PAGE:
Blu-ray Review: My Chauffeur

While Crown International was a major player in indie films, the studio was not exactly known for hiring stars for their productions. They’d occasionally hire a Playboy Playmate to bring a little sizzle to the screen. Once in a while one of their actors would get famous. But rarely would you recognize the faces on the screen. My Chauffeur broke all their rules. First off it starred an actress that had a recent hit. Deborah Foreman had recently sizzled up the screen with Nic Cage in Valley Girl and Val Kilmer in Real Genius. She wasn’t going to slum in this movie with her love interest being Sam J. Jones better known as Flash Gordon. Her screen nemesis was Howard Hesseman after he wrapped up WKRP in Cincinnati and right before Head of the Class. She even gets to share screen time with E.G. Marshall (12 Angry Men). My Chauffeur was a prestige comedy project from Crown International and finally gets the proper respect.

Casey Meadows (Foreman) is working in the kitchen of a fancy restaurant when she gets a job offer she can’t refuse. The mysterious owner of a luxury limo service wants her to become a chauffer. She accepts the gig, but her new co-workers don’t want to accept her. They are a bunch of men in their middle to late years who believe a woman’s place in the backseat as a paying customer. They really can’t take a bubbly Valley Girl (not related to the other film) behind the wheel. Her biggest hurdle is McBride (Howard Hessemen)> He’s out to get her drummed out during her trial period. He sets her up with the worst of their clients. She immediately gets assigned to deliver the punk rock star to the concert venue. “Cat Fight” (Leland Crooke) is in no condition to rock the microphone. He’s messed up on various substances and hasn’t finished his orgy with numerous women in the apartment. He has no plans to be on time. It takes all of Casey’s smarts to lure him into the backseat. She gets more than in the books when an Arab Shiek (Teller) wants a lift and a hustler (Penn Jillette) hops in the door. How far does she need to go to protect a client from being taken for a ride? The big ride she gets is an uptight businessman (Jones) who has very horrible way with women. The guy is cold, cruel and stalkery even though he looks like Flash Gordon with dark hair. Their first trip turns out to have him trip on something. Somehow she’s assigned again to take him all the way up to wine country. This is a frustrating journey, but things end up a little better between the two. The story gets weird at the end when we discover why the owner of the limo company hired her and a couple odd connections with a client and co-worker.

Ultimately My Chauffer is a story about disruption as Casey shakes up the limo business. She was the original Uber. The rather well known cast comes through in the film. Hesseman gets to be a massive douchebag as he rides Casey’s ass. Marshall gives the proper upper class manners as mysterious rich man. Penn and Teller are fun in this early cinematic appearance. While it is low budget, it plays like a really good and R-rated movie of the week. Even the ending which could easily have a distasteful twist, pulls out the plot as an ’80s comedy. This is a screwball comedy that could have easily just been an exploitation flick. The film has been released in various home video combos over the years, but this Blu-ray with bonus features and HD resolution finally gives My Chauffeur the luxury treatment deserving to a special film from Crown International.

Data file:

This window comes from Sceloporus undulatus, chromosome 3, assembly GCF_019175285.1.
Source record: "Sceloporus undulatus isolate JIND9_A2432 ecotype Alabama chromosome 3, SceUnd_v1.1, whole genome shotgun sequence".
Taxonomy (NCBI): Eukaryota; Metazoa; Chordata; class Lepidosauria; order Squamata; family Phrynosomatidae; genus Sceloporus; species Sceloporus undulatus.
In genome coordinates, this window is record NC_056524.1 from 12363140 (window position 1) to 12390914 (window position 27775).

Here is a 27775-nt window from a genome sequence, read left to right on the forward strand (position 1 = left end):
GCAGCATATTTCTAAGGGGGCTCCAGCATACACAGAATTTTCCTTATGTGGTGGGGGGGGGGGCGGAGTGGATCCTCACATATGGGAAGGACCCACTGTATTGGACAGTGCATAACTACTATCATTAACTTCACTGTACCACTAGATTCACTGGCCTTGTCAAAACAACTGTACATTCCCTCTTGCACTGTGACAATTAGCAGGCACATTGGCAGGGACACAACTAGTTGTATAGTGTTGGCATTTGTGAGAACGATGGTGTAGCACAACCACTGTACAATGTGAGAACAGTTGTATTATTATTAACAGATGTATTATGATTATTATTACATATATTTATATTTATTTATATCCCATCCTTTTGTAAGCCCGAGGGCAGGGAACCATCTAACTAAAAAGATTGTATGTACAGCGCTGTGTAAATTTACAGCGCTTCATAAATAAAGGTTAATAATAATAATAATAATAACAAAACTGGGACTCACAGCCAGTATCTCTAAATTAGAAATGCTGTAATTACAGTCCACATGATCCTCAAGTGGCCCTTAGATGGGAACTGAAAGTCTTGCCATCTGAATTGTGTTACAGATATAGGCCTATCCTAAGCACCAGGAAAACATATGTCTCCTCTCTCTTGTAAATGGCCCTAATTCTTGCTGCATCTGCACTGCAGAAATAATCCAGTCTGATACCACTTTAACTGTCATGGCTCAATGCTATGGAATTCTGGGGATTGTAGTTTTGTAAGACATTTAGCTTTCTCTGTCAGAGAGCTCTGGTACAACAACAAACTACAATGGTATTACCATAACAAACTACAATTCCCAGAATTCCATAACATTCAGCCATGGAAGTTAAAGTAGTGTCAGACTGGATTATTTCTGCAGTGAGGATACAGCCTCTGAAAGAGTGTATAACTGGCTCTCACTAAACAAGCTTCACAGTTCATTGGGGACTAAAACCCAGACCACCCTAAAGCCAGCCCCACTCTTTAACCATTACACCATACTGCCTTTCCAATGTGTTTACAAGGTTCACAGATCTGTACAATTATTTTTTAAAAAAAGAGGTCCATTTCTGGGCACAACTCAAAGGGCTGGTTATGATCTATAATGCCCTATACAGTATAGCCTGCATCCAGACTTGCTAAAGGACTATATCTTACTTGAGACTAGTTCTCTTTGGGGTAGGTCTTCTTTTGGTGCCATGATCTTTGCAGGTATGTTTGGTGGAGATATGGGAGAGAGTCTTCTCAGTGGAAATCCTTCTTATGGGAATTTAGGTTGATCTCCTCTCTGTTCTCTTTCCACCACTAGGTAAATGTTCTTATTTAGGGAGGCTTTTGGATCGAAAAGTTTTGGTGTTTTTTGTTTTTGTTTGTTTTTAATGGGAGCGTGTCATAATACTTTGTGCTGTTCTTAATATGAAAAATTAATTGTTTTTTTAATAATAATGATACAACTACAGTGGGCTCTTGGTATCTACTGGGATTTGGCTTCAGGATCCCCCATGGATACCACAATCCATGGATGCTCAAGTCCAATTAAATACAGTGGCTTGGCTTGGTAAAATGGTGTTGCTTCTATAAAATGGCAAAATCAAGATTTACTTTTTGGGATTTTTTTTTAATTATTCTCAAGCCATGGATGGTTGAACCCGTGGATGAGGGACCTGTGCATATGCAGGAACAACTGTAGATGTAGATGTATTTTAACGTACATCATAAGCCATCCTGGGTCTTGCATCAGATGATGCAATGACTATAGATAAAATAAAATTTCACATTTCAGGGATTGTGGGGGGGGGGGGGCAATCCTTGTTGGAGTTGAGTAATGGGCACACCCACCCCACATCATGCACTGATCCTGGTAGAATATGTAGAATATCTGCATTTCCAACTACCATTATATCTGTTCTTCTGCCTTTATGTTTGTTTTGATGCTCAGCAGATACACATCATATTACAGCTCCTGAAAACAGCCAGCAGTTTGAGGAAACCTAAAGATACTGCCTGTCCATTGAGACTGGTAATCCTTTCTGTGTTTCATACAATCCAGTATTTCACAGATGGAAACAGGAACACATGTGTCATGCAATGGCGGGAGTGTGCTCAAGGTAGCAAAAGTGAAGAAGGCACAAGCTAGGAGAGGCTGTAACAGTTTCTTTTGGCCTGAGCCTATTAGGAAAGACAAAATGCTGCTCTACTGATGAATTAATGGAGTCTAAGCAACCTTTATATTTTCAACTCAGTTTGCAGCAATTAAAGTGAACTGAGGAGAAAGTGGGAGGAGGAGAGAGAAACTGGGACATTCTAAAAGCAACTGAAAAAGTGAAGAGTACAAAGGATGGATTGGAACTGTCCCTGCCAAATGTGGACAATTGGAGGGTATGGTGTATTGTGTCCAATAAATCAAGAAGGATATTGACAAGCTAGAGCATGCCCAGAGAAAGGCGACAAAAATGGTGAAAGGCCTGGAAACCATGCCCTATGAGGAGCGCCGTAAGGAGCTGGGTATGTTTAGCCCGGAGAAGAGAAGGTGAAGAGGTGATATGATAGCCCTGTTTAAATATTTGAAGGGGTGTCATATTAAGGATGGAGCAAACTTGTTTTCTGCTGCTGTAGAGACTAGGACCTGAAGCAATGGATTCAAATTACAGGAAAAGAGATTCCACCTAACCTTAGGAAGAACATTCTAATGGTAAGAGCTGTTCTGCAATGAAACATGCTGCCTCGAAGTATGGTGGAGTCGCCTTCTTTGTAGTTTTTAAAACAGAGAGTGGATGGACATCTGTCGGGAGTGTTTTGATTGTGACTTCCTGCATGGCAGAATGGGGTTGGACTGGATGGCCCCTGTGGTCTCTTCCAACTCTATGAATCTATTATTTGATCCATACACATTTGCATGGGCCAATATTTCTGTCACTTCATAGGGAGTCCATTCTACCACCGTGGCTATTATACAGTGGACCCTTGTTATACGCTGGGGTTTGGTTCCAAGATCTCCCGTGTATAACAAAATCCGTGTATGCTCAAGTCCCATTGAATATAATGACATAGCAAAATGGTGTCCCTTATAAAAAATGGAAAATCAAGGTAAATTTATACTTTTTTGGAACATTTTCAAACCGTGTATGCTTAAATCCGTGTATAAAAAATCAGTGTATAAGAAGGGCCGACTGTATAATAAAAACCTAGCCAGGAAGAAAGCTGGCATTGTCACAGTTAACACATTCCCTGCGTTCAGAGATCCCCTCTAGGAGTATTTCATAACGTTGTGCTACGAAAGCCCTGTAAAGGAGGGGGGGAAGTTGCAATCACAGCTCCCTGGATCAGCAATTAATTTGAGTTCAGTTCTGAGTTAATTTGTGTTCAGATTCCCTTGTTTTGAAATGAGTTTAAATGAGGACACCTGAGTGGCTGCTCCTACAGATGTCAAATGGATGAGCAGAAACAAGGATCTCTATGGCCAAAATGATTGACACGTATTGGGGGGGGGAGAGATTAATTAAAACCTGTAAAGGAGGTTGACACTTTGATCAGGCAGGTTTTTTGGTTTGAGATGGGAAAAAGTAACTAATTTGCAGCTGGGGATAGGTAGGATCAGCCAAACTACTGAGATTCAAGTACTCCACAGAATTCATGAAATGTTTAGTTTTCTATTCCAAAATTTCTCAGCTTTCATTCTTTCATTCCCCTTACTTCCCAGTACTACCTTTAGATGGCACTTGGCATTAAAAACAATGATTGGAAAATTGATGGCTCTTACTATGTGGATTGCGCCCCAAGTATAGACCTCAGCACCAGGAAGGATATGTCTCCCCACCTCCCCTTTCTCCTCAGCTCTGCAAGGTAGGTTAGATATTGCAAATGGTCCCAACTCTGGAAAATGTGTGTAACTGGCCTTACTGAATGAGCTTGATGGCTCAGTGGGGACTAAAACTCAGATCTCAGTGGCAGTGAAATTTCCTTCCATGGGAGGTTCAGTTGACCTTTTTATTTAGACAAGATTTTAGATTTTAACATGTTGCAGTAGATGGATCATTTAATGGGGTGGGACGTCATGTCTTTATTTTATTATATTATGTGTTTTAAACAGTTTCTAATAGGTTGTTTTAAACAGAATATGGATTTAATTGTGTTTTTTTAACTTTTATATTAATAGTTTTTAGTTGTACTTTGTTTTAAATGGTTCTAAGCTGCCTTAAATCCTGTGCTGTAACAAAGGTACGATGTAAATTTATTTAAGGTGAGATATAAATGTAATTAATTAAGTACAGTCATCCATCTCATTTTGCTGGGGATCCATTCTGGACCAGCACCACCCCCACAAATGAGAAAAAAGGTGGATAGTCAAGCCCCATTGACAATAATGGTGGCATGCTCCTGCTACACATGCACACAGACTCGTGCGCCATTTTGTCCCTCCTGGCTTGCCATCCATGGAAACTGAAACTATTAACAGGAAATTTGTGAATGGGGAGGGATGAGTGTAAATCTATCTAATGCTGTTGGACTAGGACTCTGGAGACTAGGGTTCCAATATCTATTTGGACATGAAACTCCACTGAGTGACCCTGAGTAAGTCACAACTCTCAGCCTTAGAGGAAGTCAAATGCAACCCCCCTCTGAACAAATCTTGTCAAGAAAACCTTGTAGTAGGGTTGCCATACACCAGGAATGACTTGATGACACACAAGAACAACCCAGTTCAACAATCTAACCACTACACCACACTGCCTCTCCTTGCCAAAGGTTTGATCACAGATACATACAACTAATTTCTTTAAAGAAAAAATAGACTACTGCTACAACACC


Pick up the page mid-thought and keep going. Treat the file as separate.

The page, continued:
The video is 1.85:1 anamorphic. The high definition transfer brings out the charms of Foreman’s ’80s gal. This is so much better than any of the versions that were packaged with 30 other Crown International titles. The audio is DTS-HD Master Audio 1.0 mono. The mix is clean so that you can enjoy the dialogue and the charming sounds of 1986. The movie is subtitled.

DVD with all the features of the Blu-ray.

Audio Commentaries include writer/director David Beaird and actor Leland Crooke. Beaird explains how he got the idea for the film when he discovered Crown had a backseat of a limo set and not so good script about a lady chauffeur. In the world of movie making, if there’s a budget, you jump on it. There’s a second track with production assistant Jeff McKay recounting his time of long hours on a short shoot. It’s nice for a production assistant to have their say about working on a film.

Isolated Soundtrack allows you to listen to Paul Hertzog synth driven score without dialogue spoiling the notes.

License to Drive (15:59) catches up with Foreman. She recounts how she went from modeling to acting. Turns out My Chauffeur was one of her favorite films. She share memories of her time with Flash Gordon. She does bring up the messy business of how Crown International might have inflated the ticket sales to make it seem bigger than The Color Purple. Strangely, I feel My Chauffeur is more fun to watch over 30 years later.

Original Theatrical trailer (1:41) pushes the Valley Girl behind the wheel image.

TV Spots (1:37) pushes the romance and comedy.

Still Gallery (0:40) includes promo artwork and behind the scenes pics.

Vinegar Syndrome presents My Chauffeur. Directed by: David Beaird. Screenplay by: David Beaird. Starring: Deborah Foreman, Sam Jones, E.G. Marshall and Howard Hesseman. Running Time: 98 minutes. Rated: R. Released: August 8, 2017.. Running Time: 98 minutes. Rated: R. Released: July 25, 2017.

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